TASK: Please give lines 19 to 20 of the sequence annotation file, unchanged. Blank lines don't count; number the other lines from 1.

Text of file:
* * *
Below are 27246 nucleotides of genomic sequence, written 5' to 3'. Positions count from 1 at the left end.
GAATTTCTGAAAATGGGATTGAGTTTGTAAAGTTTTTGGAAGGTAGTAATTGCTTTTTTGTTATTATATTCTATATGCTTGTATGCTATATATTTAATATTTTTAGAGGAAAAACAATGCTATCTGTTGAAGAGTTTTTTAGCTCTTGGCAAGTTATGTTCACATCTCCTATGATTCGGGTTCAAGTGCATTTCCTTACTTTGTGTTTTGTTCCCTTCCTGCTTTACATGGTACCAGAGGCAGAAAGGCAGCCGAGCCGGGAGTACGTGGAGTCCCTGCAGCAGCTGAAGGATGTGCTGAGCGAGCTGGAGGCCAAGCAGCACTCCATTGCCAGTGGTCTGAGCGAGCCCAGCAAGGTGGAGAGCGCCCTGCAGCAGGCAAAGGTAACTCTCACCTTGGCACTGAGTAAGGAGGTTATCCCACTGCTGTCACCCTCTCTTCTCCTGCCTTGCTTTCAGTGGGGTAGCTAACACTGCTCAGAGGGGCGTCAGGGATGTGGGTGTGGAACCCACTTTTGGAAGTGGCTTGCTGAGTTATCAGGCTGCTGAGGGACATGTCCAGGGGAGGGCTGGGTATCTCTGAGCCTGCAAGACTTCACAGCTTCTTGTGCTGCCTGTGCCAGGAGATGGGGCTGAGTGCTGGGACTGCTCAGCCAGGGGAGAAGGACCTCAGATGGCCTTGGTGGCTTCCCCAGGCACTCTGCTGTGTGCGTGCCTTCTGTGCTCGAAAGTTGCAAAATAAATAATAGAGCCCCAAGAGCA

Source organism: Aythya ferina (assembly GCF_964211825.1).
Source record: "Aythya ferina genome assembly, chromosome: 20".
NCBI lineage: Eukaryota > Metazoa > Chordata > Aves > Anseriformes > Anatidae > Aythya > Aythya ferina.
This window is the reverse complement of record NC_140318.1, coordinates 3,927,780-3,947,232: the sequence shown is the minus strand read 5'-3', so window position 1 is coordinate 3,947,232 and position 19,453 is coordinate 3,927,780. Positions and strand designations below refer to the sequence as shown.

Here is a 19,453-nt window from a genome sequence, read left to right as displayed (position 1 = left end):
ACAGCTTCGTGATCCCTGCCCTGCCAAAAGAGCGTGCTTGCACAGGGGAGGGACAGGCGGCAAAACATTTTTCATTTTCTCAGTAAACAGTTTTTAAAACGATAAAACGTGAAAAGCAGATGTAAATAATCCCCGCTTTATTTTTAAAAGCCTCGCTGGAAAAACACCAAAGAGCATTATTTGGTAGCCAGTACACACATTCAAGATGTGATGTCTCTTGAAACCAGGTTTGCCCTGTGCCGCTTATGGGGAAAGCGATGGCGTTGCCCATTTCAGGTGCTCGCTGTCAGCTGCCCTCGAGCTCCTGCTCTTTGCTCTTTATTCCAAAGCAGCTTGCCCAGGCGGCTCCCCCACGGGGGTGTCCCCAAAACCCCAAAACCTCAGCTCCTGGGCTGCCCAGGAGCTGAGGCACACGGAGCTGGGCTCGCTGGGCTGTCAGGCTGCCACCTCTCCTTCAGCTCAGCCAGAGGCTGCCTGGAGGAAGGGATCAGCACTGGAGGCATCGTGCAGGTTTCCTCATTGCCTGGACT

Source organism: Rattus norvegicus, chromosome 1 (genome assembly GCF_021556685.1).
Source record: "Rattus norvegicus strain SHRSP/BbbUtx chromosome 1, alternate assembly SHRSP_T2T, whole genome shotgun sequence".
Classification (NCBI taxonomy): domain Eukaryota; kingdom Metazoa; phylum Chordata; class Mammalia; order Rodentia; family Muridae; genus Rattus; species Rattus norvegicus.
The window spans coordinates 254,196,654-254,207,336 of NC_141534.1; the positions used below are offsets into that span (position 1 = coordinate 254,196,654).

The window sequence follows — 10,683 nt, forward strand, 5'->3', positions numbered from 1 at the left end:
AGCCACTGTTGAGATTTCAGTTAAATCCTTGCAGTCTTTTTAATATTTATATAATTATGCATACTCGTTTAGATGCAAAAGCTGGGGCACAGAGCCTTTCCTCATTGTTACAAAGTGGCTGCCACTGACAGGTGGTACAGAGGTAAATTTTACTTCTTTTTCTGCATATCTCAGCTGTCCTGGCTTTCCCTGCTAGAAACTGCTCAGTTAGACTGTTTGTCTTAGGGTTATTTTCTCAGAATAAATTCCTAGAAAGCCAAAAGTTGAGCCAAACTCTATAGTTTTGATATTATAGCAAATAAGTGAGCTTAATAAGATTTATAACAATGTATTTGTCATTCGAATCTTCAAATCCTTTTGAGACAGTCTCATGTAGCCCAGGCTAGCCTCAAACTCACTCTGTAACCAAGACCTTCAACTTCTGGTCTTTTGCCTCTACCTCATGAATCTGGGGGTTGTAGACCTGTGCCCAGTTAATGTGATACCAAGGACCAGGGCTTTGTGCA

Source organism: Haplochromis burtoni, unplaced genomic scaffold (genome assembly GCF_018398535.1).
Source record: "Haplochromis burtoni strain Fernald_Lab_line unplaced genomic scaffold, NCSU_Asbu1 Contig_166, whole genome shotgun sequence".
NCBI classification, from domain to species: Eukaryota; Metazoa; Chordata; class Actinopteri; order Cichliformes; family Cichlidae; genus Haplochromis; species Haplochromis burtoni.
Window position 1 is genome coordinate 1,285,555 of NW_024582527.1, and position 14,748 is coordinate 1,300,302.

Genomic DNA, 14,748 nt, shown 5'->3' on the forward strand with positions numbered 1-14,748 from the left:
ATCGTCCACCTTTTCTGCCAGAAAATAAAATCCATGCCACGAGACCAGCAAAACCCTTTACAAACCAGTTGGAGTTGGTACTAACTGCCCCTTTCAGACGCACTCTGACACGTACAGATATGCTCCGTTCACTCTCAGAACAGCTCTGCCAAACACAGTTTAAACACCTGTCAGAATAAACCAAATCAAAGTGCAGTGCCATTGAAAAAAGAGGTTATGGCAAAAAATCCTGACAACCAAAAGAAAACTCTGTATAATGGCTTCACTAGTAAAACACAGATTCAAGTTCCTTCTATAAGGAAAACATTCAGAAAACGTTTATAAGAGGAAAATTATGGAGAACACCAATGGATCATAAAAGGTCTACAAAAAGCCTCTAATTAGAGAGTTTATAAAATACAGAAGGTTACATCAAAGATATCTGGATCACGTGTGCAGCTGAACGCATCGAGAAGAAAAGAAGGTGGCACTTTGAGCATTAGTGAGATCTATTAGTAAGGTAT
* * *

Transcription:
Genomic DNA, 14,748 nt, shown 5'->3' on the forward strand with positions numbered 1-14,748 from the left:
ATCGTCCACCTTTTCTGCCAGAAAATAAAATCCATGCCACGAGACCAGCAAAACCCTTTACAAACCAGTTGGAGTTGGTACTAACTGCCCCTTTCAGACGCACTCTGACACGTACAGATATGCTCCGTTCACTCTCAGAACAGCTCTGCCAAACACAGTTTAAACACCTGTCAGAATAAACCAAATCAAAGTGCAGTGCCATTGAAAAAAGAGGTTATGGCAAAAAATCCTGACAACCAAAAGAAAACTCTGTATAATGGCTTCACTAGTAAAACACAGATTCAAGTTCCTTCTATAAGGAAAACATTCAGAAAACGTTTATAAGAGGAAAATTATGGAGAACACCAATGGATCATAAAAGGTCTACAAAAAGCCTCTAATTAGAGAGTTTATAAAATACAGAAGGTTACATCAAAGATATCTGGATCACGTGTGCAGCTGAACGCATCGAGAAGAAAAGAAGGTGGCACTTTGAGCATTAGTGAGATCTATTAGTAAGGTAT